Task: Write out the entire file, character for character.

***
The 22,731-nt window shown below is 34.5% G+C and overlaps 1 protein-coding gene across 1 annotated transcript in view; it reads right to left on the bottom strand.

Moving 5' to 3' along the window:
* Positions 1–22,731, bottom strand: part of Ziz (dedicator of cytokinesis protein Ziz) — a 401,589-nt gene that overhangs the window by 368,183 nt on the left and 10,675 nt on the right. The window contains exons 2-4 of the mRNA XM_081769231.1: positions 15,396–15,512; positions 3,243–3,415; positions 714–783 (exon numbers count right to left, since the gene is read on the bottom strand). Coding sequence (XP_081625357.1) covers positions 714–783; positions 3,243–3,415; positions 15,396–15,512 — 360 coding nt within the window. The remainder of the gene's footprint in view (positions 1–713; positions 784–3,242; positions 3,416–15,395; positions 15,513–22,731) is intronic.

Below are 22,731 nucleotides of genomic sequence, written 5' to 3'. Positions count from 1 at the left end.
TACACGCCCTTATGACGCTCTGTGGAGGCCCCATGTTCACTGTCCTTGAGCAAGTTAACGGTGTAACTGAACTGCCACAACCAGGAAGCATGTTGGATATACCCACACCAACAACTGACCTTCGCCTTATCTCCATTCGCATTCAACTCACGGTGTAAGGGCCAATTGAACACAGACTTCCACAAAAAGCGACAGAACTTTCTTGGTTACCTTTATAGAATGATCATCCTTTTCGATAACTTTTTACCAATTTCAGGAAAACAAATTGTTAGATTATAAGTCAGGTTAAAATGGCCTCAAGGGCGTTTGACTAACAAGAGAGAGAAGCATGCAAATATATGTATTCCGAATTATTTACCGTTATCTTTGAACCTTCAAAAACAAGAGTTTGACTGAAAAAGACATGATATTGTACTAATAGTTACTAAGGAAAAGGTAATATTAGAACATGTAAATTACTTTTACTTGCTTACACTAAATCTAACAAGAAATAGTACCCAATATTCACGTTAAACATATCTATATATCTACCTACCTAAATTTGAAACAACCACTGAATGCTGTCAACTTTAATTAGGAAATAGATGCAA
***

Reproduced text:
The 22,731-nt window shown below is 34.5% G+C and overlaps 1 protein-coding gene across 1 annotated transcript in view; it reads right to left on the bottom strand.

Moving 5' to 3' along the window:
* Positions 1–22,731, bottom strand: part of Ziz (dedicator of cytokinesis protein Ziz) — a 401,589-nt gene that overhangs the window by 368,183 nt on the left and 10,675 nt on the right. The window contains exons 2-4 of the mRNA XM_081769231.1: positions 15,396–15,512; positions 3,243–3,415; positions 714–783 (exon numbers count right to left, since the gene is read on the bottom strand). Coding sequence (XP_081625357.1) covers positions 714–783; positions 3,243–3,415; positions 15,396–15,512 — 360 coding nt within the window. The remainder of the gene's footprint in view (positions 1–713; positions 784–3,242; positions 3,416–15,395; positions 15,513–22,731) is intronic.

Below are 22,731 nucleotides of genomic sequence, written 5' to 3'. Positions count from 1 at the left end.
TACACGCCCTTATGACGCTCTGTGGAGGCCCCATGTTCACTGTCCTTGAGCAAGTTAACGGTGTAACTGAACTGCCACAACCAGGAAGCATGTTGGATATACCCACACCAACAACTGACCTTCGCCTTATCTCCATTCGCATTCAACTCACGGTGTAAGGGCCAATTGAACACAGACTTCCACAAAAAGCGACAGAACTTTCTTGGTTACCTTTATAGAATGATCATCCTTTTCGATAACTTTTTACCAATTTCAGGAAAACAAATTGTTAGATTATAAGTCAGGTTAAAATGGCCTCAAGGGCGTTTGACTAACAAGAGAGAGAAGCATGCAAATATATGTATTCCGAATTATTTACCGTTATCTTTGAACCTTCAAAAACAAGAGTTTGACTGAAAAAGACATGATATTGTACTAATAGTTACTAAGGAAAAGGTAATATTAGAACATGTAAATTACTTTTACTTGCTTACACTAAATCTAACAAGAAATAGTACCCAATATTCACGTTAAACATATCTATATATCTACCTACCTAAATTTGAAACAACCACTGAATGCTGTCAACTTTAATTAGGAAATAGATGCAA